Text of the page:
Hana Shalabi, a Palestinian woman on a hunger strike for 43 days, has been deported to the Gaza Strip after ending her fast under a deal that has been criticised by Palestinians.
Shalabi has been protesting against her detention by Israel without charge.
Witnesses and Palestinian officials told the AFP news agency that Shalabi entered Gaza via the Erez border crossing, and was transferred by ambulance to a local hospital for tests.
Shalabi, who met relatives on the Israeli side of Erez before entering Gaza, said she was "very happy to be in my country with my people".
But, she added, the encounter with her family – from Jenin in the West Bank – was very difficult.
"I was shocked meeting my family, and they were shocked to see me," she told the media on the Gaza side of Erez. "The meeting with my family was very difficult."
Shalabi was received in Gaza by approximately 100 people bearing her picture and calling out her name. Officials from the Islamic Jihad and Hamas movements were also there.
Sivan Weizman, Israel’s prison services spokeswoman, said Shalabi, who ended her hunger strike on March 29, was transferred in a regular vehicle, and that she had no details on her condition.
Shalabi began her hunger strike after she was arrested on February 16 and held without charge. She was hospitalised on March 19, after 33 days without food, with doctors saying she had lost 14kg and her pulse was "feeble".
On March 29, Palestinian authorities announced that Shalabi had agreed to a deal with Israel under which she would be released and deported to Gaza for three years in exchange for ending her hunger strike.
‘Forced to Accept’
The deal has been criticised by rights groups and the Palestinian prisoners affairs ministry, which said she had been forced to accept the arrangement.
But in a statement released on Sunday through her lawyer, Jawad Bulus, Shalabi insisted she had agreed to the deal voluntarily.
‘To my dear family and my people and all the free people in the world, I thank you for your efforts and I appreciate everything you did for me and for the prisoners," she said.
"I hope that you will understand my position and my decision, which was taken freely."
"I chose to be transported to Gaza, which is half the homeland, and to be with my family and people there for three years," she said.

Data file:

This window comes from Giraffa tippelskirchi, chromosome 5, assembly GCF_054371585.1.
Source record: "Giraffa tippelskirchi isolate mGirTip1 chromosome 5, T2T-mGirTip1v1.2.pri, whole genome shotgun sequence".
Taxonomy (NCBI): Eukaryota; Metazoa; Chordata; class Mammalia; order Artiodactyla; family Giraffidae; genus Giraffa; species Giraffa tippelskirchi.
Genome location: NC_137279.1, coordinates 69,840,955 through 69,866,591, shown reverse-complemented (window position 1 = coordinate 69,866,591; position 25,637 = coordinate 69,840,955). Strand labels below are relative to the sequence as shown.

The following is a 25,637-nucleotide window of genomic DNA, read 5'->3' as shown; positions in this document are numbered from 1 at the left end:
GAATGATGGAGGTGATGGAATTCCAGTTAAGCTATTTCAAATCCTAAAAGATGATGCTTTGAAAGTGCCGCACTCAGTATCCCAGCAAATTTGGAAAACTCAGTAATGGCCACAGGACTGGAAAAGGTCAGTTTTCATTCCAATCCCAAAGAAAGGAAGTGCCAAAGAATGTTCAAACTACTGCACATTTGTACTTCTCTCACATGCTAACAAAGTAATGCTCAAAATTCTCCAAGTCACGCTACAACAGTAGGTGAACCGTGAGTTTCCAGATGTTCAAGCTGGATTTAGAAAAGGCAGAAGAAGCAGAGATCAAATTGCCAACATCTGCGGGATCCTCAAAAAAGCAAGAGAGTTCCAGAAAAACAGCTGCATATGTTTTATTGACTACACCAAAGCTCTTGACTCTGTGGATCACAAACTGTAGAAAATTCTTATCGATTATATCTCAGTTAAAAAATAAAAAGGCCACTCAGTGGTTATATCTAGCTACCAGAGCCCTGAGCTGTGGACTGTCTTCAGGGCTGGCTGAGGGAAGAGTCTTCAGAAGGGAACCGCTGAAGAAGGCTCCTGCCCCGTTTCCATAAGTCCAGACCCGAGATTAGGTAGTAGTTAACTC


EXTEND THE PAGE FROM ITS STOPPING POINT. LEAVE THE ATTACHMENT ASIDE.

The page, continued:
"After that I will go back to my home in Jenin and to my family. I hope that my decision will be respected and that we will continue to support together those who are fighting their battles for the homeland and for the prisoners," said Shalabi.
Palestinian prisoners group Addameer and Israel’s Physicians For Human Rights-Israel, both of which worked on Shalabi’s case, expressed concern about the deal, in a joint statement on Sunday.
They noted that their officials, as well as Shalabi’s relatives, were denied access to her during the final days of her hunger strike.
And they warned that "aspects" of the deal "are fundamentally at odds with international law".
"With no guarantees that she or her family will be permitted to travel, her expulsion could essentially become an extension of her previous isolation from her home and family while in prison."
The International Committee of the Red Cross (ICRC) said in a statement issued in Geneva that it was not involved in the negotiations between Shalabi and the Israeli authorities "and is not aware of the details of the arrangement."
However, the organisation said it "urges the Israeli authorities to comply with international humanitarian law … which prohibits Israel, whatever its motives, from forcibly transferring Palestinians to another territory."
The statement added: "On purely humanitarian grounds, the ICRC did facilitate a visit between Ms Shalabi and her relatives, which took place today at the Erez crossing."
Israel had previously held Shalabi for 25 months but released her in October last year under a prisoner swap deal with Hamas, which controls Gaza.
Shalabi was one of about 300 Palestinian prisoners being held in Israeli jails under administrative detention orders, which allow a court to order an individual to be detained for renewable periods of up to six months at a time.
Her action followed a hunger strike undertaken by another Palestinian prisoner, Khader Adnan, who also protested his detention.
Adnan refused food for 66 days, only agreeing to end his hunger strike after a deal was struck ensuring he would be released at the end of his four-month term.
In the wake of his hunger strike, dozens more Palestinian prisoners in Israeli jails launched similar protests, according to Palestinian and Israeli officials.
(Agencies via Al Jazeera)